Overreaction, Delayed Reaction, and Contrarian Profits
AbstractThis article examines the contribution of stock price overreaction and delayed reaction to the profitability of contrarian strategies. The evidence indicates that stock prices overreact to firm-specific information, but react with a delay to common factors. Delayed reactions to common factors give rise to a size-related lead-lag effect in stock returns. In sharp contrast with the conclusions in the extant literature, however, this article finds that most of the contrarian profit is due to stock price overreaction and a very small fraction of the profit can be attributed to the lead-lag effect. Article published by Oxford University Press on behalf of the Society for Financial Studies in its journal, The Review of Financial Studies.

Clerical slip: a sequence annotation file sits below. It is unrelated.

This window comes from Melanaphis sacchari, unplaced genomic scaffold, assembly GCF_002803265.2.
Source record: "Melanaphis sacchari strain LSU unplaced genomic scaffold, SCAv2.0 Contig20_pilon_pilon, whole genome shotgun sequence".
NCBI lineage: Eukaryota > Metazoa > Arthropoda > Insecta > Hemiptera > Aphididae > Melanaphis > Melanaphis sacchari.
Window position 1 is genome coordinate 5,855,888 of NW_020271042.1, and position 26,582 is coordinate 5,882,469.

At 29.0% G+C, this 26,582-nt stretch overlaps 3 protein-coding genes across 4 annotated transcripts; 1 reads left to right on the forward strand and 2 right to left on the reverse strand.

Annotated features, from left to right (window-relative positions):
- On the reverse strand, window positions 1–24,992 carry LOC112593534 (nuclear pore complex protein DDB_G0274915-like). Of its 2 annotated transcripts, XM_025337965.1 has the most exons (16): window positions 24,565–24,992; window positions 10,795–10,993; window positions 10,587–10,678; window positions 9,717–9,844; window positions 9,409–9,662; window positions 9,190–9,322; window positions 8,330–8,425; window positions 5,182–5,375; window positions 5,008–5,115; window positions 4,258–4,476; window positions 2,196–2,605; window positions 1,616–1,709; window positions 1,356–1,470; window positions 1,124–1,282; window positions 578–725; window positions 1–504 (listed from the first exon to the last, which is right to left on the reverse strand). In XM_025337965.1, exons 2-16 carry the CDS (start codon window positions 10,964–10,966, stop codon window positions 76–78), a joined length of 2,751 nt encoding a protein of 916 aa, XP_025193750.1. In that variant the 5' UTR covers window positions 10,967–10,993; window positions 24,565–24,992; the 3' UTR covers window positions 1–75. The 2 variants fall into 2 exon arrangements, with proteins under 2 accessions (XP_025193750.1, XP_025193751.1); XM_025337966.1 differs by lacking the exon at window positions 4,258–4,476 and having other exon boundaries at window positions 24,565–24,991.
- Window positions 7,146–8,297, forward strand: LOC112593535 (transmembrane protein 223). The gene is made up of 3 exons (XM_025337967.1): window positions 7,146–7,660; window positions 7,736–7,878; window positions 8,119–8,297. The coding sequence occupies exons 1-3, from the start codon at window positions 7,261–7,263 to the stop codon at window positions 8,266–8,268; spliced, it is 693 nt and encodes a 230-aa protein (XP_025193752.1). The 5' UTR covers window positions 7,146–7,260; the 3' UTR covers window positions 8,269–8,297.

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Bibliographic InfoArticle provided by Society for Financial Studies in its journal Review of Financial Studies.
Volume (Year): 8 (1995)
Issue (Month): 4 ()
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